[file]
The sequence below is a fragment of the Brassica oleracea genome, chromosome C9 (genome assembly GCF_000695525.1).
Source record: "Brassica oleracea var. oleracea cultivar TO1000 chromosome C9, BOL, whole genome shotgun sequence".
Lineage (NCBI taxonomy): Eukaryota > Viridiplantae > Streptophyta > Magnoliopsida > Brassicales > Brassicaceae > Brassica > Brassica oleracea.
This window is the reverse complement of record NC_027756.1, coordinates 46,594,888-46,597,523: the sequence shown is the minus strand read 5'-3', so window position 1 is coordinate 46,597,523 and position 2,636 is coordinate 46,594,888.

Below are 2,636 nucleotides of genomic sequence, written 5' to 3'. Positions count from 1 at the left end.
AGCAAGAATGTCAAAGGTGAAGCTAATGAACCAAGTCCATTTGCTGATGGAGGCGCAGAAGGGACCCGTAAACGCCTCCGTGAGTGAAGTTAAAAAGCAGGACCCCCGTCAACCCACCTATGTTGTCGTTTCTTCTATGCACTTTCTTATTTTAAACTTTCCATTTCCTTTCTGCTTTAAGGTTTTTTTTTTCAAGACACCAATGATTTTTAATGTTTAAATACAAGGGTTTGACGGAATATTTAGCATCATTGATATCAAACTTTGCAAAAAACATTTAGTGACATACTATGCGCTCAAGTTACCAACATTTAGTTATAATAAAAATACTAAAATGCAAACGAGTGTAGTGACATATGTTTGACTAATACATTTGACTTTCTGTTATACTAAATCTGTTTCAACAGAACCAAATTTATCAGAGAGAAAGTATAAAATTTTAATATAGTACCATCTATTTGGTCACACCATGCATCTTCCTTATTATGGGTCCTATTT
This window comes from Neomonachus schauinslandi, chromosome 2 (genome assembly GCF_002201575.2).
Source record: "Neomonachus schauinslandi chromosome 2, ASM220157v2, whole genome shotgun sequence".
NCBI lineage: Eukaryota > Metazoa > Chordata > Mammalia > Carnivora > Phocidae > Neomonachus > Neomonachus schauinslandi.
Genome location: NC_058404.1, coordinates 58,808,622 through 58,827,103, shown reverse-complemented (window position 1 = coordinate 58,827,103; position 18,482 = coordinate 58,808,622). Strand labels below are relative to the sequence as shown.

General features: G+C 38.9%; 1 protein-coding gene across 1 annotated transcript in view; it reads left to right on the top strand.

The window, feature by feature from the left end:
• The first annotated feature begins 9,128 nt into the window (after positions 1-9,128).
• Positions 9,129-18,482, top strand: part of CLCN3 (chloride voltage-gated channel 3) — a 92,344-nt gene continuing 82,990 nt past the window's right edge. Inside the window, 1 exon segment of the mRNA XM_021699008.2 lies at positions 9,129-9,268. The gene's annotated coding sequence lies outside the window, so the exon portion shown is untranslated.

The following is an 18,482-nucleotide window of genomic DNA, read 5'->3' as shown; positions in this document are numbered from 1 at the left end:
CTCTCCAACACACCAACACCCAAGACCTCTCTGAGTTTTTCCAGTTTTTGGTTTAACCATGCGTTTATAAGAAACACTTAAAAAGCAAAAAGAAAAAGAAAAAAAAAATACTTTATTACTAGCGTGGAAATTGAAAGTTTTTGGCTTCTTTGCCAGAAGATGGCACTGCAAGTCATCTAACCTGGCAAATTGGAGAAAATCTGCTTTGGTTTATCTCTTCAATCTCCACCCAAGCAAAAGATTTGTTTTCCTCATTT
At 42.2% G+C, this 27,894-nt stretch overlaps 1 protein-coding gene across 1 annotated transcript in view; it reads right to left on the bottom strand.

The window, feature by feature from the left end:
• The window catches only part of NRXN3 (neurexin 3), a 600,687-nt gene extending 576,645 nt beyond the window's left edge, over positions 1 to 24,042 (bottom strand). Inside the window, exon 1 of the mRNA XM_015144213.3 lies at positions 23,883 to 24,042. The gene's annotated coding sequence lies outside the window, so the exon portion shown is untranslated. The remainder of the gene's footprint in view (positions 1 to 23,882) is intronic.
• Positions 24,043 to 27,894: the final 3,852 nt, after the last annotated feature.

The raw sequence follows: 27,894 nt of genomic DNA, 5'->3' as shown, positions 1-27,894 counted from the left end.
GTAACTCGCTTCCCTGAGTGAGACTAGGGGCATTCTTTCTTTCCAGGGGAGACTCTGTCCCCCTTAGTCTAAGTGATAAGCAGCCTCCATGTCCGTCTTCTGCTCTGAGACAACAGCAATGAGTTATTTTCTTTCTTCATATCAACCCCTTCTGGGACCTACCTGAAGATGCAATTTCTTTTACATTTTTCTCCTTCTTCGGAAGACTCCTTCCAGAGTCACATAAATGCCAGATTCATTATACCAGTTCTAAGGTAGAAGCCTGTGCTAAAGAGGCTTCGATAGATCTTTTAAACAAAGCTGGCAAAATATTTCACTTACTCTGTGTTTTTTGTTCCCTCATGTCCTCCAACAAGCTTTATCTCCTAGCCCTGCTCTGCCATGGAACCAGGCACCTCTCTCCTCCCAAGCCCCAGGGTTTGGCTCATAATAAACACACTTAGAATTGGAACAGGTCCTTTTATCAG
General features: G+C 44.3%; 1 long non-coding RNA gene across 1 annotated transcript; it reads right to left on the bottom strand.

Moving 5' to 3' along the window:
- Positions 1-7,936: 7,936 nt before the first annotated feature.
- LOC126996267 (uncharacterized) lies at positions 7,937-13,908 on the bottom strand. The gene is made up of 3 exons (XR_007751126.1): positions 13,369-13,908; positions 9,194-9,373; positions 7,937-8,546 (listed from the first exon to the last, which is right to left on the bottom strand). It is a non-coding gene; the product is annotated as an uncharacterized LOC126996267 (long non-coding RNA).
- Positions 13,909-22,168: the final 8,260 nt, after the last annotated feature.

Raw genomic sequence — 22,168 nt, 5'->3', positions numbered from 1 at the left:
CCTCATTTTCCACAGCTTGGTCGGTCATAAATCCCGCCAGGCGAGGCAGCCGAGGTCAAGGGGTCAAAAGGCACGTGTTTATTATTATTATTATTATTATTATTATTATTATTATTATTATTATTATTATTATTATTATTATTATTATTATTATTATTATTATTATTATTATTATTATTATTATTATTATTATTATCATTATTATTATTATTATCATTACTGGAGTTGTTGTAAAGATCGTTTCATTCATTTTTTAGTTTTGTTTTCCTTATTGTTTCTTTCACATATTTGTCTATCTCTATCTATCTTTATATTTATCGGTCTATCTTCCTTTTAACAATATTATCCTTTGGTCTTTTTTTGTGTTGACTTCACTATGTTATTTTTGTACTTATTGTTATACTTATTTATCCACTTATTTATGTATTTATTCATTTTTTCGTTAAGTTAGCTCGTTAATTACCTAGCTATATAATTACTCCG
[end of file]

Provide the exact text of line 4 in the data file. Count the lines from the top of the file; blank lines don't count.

This window is the reverse complement of record NC_027756.1, coordinates 46,594,888-46,597,523: the sequence shown is the minus strand read 5'-3', so window position 1 is coordinate 46,597,523 and position 2,636 is coordinate 46,594,888.